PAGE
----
An iceberg in Disko Bay, Greenland. Much of Greenland’s annual ice mass loss occurs through calving of icebergs such as this one.
Ian Joughin, University of Washi
Greenland lost more ice in 2019 than in any other year since measurements began. The ice sheet lost 15 per cent more ice than in 2012, the year the previous record was set.
“It is worrying, but not that much surprising,” says Ingo Sasgen at the Alfred Wegener Institute in Bremerhaven, Germany.
The finding is partially based on data from the GRACE satellites, which launched in 2002 and measured changes in Earth’s gravity. Among other things, they revealed just how much ice Greenland is losing as a result of melting and glacier flow into the ocean. The satellites were decommissioned in late 2017, but replacements launched in 2018, allowing measurements to resume.
These show that there was less ice loss than usual in 2017 and 2018, but a new record loss of around 530 gigatonnes followed in 2019.
The expectation is that ice loss will accelerate as warming continues, but the satellite record is too short to show such a trend. What is clear is that the weather in Greenland is becoming more variable and extreme.
In some years, such as 2019, there are more high-pressure systems over Greenland, drawing in warm air from North America that causes lots of melting. In others, such as 2017 and 2018, low-pressure systems are more prevalent, producing lots of snow. However, even in high-snow years, the ice sheet is still losing mass overall because of global warming, with many glaciers flowing faster and dumping more ice in the sea.
The suspicion is that this greater variability in the weather is linked to Arctic warming, but this isn’t certain. “At this time, it’s too early to nail it down,” says Sasgen.
The loss of all Greenland’s ice would add at least 6 metres to global sea level. It is thought this would happen gradually over millennia rather than there being a sudden collapse, as is expected to happen to parts of Antarctica’s ice sheet.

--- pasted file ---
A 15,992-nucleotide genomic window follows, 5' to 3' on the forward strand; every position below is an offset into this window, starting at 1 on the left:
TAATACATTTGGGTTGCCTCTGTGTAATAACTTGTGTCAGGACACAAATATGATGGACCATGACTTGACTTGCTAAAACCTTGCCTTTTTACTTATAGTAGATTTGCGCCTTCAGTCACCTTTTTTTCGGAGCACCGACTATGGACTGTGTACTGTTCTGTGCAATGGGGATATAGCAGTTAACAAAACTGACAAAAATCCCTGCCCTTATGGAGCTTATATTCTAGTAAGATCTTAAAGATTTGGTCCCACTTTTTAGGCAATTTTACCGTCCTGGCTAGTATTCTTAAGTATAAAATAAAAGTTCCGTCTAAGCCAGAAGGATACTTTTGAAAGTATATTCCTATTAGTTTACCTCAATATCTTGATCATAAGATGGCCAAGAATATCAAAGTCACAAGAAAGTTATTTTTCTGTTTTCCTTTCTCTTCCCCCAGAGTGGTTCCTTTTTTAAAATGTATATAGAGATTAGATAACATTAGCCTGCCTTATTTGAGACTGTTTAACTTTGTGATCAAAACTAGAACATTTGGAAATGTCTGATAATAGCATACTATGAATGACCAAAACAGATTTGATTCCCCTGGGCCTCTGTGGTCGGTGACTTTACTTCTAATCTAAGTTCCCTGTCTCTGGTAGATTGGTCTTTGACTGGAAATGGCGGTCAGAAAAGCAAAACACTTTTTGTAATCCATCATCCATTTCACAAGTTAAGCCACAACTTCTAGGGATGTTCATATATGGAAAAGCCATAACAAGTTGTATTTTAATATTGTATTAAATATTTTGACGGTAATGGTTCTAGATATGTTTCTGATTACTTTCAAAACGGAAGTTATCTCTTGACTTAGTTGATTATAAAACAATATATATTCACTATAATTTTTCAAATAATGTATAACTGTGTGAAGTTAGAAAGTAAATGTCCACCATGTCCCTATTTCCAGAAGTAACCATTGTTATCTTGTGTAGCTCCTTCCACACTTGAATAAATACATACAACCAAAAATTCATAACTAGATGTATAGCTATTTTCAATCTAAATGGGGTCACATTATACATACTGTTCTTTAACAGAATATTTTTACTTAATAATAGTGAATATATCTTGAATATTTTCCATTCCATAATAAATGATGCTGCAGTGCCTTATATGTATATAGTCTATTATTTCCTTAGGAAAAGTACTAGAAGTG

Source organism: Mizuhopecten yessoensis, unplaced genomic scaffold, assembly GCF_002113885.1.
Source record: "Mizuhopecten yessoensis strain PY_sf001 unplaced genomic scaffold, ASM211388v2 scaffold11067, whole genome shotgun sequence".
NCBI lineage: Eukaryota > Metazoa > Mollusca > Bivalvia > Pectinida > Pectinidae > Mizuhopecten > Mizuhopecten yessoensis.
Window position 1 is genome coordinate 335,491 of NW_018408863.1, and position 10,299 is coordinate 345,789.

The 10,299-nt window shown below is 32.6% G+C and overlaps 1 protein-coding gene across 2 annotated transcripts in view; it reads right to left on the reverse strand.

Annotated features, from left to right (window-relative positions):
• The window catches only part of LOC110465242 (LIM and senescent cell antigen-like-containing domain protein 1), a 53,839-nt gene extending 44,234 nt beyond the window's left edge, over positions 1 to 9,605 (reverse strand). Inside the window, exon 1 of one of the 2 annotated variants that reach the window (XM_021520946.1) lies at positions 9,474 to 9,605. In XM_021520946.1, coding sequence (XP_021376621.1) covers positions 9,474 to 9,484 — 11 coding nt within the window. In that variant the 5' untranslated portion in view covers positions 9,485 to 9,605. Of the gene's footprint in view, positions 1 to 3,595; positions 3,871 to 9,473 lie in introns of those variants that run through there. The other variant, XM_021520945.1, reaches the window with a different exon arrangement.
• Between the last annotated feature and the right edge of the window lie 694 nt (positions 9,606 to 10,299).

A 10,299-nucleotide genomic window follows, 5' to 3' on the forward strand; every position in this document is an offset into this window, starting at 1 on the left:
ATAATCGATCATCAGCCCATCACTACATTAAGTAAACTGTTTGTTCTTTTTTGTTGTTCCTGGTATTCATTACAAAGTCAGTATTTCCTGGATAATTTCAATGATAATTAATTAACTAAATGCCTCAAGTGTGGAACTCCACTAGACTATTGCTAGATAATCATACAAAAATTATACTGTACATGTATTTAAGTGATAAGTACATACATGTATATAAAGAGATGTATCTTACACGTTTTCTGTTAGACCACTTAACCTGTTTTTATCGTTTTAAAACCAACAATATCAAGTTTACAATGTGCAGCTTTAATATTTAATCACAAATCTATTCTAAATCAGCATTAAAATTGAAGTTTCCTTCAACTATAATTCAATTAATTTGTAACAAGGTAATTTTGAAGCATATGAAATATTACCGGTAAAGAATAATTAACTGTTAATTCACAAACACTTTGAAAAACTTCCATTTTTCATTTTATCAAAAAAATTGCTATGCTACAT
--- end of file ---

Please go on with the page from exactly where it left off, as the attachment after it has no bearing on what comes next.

However, the process might already be unstoppable. Some studies, including one published last week, suggest we have triggered positive feedbacks that mean ice loss will continue even if the planet stopped warming today.
For instance, as the surface of the ice sheet falls, it will be exposed to the warmer air at lower altitudes, accelerating melting.
Sasgen thinks that we don’t know enough about these feedbacks to say for sure that we have passed the point of no return. “We know these tipping points are there, but can’t say when we have crossed them.”
There will be little sea level rise in the UK and other northern countries even if all Greenland’s ice melts. This is because ice sheets are so large that their gravity pulls water towards them, and this attraction is lost when they melt, causing the sea level around them to fall. But Antarctic melting will lead to bigger rises in these places than in most other regions.
Journal reference: Communications Earth & Environment, DOI: 10.1038/s43247-020-0010-1
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